Sandoval also took the opportunity to announce the inauguration of the CCD’s Supercomputer Center, which will store data, manage telecommunications services and provide users with access to tools for accelerating audiovisual production. It will serve some 3,000 users and cost 40 million pesos (US $2.9 million), with the state government and the National Council for Science and Technology splitting the costs fifty-fifty.

“Operations in the Supercomputer Center have now begun. This will serve as the operational nucleus of the Creative Digital City and will provide services to the ecosystem of businesses, educational institutions and research centers,” Sandoval said.

Construction of the Innovation Center for Economic Development Acceleration (CIADE), another of the focal points of the CCD, is set to begin in June, Sandoval recently revealed. Due for completion within 12 to 18 months at a cost of 455 million pesos (US $33.9 million), the CIADE will house an incubator, a business accelerator and at least 20 Mexican small or medium enterprises in the digital animation, videogame and film development industries.

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The entire first phase of development includes the construction of the Creative Digital Complex, which is comprised of the CIADE; a new software center; anchor business facilities and parking lots; and infrastructural work such as the construction of bridges, walkways and renovation of the run-down Parque Morelos.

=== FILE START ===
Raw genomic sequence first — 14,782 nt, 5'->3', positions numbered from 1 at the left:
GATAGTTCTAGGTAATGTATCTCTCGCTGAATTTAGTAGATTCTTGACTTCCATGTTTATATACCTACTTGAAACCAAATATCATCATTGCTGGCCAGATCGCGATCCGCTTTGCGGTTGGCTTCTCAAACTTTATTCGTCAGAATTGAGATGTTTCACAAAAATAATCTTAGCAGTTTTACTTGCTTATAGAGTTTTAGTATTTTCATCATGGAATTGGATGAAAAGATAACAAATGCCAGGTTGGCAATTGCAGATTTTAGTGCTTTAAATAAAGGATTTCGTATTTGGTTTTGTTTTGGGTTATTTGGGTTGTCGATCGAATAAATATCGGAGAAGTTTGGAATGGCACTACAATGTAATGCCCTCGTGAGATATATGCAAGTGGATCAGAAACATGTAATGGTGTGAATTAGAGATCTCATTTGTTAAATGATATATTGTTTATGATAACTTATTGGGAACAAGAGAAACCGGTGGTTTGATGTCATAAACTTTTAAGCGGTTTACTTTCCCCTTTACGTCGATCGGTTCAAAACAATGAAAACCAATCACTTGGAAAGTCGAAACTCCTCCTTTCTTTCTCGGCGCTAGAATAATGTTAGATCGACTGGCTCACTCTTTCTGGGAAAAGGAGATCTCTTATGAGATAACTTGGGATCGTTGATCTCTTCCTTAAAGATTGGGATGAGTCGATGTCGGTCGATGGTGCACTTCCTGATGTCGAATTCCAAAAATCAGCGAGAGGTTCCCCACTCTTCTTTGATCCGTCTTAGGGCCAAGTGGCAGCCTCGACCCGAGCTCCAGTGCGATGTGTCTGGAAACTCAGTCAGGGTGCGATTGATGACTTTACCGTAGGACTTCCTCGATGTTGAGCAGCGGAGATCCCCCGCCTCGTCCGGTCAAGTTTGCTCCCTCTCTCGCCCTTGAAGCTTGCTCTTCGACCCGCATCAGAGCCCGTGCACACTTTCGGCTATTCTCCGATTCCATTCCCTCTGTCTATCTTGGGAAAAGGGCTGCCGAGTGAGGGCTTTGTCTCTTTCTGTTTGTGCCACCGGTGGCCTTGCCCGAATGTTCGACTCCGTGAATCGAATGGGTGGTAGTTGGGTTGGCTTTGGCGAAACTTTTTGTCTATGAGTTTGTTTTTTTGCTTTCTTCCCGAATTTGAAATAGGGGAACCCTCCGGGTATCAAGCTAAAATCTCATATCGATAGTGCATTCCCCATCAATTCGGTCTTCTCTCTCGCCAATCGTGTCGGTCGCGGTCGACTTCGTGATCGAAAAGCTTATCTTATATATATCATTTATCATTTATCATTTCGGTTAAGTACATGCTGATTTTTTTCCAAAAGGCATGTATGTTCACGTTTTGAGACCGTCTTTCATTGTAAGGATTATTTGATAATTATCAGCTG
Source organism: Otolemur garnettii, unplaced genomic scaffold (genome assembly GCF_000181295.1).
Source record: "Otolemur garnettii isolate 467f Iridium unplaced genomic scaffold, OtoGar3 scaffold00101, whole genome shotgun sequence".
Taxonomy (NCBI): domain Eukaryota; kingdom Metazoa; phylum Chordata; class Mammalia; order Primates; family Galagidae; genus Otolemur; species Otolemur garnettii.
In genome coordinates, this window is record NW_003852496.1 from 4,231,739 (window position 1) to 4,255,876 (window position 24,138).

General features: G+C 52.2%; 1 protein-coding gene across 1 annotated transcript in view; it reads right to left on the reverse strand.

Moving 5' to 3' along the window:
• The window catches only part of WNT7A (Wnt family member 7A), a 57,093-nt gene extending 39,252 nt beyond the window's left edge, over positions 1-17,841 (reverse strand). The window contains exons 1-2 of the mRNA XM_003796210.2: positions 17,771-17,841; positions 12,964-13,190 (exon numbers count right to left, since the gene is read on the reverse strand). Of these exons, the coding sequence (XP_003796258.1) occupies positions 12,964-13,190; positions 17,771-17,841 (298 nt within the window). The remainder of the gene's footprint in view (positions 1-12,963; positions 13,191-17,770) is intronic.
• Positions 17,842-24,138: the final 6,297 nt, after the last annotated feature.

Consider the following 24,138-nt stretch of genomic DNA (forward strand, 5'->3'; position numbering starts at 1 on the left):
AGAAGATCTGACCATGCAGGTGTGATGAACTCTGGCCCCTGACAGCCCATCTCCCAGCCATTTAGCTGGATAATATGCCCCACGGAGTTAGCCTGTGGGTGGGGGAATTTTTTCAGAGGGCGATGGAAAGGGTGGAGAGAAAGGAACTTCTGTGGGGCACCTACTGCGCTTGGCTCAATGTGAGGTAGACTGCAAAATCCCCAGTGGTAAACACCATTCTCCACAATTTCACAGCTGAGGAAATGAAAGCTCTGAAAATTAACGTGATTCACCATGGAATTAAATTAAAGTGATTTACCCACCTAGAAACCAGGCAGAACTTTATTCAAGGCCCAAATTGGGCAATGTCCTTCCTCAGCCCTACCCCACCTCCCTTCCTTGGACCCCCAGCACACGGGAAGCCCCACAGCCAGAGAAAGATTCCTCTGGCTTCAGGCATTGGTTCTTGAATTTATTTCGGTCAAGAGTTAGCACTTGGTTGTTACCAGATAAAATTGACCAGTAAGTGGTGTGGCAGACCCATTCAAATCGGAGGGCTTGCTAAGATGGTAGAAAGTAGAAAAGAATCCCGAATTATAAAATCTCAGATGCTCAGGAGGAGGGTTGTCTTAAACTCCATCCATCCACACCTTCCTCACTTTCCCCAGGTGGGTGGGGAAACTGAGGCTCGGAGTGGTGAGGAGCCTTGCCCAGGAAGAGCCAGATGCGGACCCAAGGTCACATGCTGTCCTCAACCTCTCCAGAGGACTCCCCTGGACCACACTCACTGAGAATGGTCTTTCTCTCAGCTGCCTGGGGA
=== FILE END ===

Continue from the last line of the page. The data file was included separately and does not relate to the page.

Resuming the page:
Different areas of the CCD will open in phases. The planners hope that within 10 to 15 years it will have consolidated its position as the Spanish-speaking world’s primary creative digital media hub. The aim is to attract US $10 billion of investment in the next decade and create over 30,700 jobs, including 19,100 direct jobs in the creative digital media industry. By 2023, the CCD will account for 14 percent of Mexican productions in the sector, the planners estimate.

Through initiatives such as the CCD, Mexico aims to tap further into the global communication and entertainment industry, which is worth US $1.5 trillion annually. In Mexico the sector has grown by 7.2 percent from 2008 to 2013. It is worth an estimated $17.4 billion and contributes 6.7 percent of Mexico’s GDP, according to Guadalajara newspaper El Informador.

This story was first appeared on NSAM sister publication Global Delivery Report.

Duncan Tucker